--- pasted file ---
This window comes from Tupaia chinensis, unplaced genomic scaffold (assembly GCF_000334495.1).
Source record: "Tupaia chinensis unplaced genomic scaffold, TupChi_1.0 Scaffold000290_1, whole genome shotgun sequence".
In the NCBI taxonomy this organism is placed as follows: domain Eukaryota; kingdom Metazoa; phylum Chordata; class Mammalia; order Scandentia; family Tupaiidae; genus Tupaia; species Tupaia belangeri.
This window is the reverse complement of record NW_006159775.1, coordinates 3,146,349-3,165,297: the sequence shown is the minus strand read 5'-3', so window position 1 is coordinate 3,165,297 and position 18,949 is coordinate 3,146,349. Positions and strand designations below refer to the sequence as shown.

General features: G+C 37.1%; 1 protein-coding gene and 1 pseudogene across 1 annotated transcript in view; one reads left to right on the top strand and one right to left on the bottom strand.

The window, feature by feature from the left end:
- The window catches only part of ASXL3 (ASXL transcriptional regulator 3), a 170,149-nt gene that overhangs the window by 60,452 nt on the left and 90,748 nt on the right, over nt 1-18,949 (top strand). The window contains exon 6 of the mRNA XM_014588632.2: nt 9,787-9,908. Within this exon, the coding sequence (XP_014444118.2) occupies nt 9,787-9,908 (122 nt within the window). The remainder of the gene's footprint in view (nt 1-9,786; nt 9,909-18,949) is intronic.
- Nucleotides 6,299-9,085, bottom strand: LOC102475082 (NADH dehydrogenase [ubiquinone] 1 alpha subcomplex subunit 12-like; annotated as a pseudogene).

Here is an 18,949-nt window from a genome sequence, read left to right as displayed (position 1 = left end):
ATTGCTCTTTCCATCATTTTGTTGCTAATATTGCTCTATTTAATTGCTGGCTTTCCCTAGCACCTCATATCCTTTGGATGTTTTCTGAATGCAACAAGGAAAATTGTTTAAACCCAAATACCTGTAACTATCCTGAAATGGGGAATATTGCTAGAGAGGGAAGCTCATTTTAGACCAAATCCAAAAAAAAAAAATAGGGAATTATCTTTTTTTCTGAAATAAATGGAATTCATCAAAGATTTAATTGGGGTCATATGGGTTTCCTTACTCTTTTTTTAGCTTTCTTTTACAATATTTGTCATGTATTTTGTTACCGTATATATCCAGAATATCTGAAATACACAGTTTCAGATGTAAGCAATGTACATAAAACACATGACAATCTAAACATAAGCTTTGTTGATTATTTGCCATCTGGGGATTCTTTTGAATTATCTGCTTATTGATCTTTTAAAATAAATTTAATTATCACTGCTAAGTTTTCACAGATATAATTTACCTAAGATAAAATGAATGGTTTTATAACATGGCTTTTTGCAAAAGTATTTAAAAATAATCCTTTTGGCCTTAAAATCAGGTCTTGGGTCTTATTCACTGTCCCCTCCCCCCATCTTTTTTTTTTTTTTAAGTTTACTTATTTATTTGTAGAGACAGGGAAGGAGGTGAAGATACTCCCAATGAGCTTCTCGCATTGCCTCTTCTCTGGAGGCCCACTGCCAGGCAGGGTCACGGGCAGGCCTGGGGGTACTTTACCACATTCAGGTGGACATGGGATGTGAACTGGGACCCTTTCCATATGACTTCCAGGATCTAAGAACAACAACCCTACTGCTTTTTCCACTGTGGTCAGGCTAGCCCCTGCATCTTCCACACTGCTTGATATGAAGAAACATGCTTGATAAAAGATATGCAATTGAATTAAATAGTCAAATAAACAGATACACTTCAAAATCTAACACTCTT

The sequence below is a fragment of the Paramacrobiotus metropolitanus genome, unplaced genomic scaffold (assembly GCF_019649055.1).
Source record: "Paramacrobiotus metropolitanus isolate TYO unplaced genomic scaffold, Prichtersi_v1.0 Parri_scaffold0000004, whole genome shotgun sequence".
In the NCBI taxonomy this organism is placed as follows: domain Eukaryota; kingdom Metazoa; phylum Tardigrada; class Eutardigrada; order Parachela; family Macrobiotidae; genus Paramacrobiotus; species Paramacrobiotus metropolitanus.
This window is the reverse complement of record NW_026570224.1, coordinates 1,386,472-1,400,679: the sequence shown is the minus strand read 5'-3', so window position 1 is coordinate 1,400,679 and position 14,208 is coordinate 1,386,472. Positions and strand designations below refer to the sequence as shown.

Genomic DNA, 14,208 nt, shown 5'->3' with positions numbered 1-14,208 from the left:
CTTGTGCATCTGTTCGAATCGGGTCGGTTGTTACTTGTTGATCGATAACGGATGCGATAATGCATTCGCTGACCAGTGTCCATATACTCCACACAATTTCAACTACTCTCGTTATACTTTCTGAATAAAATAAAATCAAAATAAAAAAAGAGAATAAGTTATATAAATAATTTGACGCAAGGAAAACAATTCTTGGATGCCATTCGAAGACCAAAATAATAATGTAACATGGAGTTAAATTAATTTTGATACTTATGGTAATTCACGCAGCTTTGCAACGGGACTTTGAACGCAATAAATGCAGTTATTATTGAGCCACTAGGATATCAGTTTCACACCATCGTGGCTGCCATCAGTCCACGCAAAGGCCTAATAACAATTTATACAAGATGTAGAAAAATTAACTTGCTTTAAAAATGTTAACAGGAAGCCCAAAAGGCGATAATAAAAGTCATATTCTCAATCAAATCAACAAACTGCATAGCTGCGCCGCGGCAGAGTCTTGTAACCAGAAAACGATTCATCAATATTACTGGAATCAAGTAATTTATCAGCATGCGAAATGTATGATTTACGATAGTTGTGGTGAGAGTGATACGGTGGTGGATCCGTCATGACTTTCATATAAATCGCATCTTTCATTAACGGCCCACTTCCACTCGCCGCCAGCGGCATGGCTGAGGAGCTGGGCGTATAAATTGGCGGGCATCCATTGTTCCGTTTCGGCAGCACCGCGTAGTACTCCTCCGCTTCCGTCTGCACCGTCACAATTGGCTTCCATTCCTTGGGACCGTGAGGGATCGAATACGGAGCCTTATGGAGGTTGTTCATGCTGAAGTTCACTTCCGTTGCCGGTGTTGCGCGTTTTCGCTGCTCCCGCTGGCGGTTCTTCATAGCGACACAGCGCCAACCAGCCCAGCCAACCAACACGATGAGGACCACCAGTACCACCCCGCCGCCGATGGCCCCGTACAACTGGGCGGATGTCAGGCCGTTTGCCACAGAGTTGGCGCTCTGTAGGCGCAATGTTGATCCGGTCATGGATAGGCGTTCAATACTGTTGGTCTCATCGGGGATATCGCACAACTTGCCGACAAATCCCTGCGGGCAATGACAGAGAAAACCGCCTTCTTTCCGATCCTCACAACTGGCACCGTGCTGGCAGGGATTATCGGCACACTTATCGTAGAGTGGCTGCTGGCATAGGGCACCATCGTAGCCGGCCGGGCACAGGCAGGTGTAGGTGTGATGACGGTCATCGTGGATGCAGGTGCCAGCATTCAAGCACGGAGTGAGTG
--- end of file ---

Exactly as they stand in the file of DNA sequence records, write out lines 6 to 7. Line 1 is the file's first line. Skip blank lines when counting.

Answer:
The window, feature by feature from the left end:
- The window catches only part of ASXL3 (ASXL transcriptional regulator 3), a 170,149-nt gene that overhangs the window by 60,452 nt on the left and 90,748 nt on the right, over nt 1-18,949 (top strand). The window contains exon 6 of the mRNA XM_014588632.2: nt 9,787-9,908. Within this exon, the coding sequence (XP_014444118.2) occupies nt 9,787-9,908 (122 nt within the window). The remainder of the gene's footprint in view (nt 1-9,786; nt 9,909-18,949) is intronic.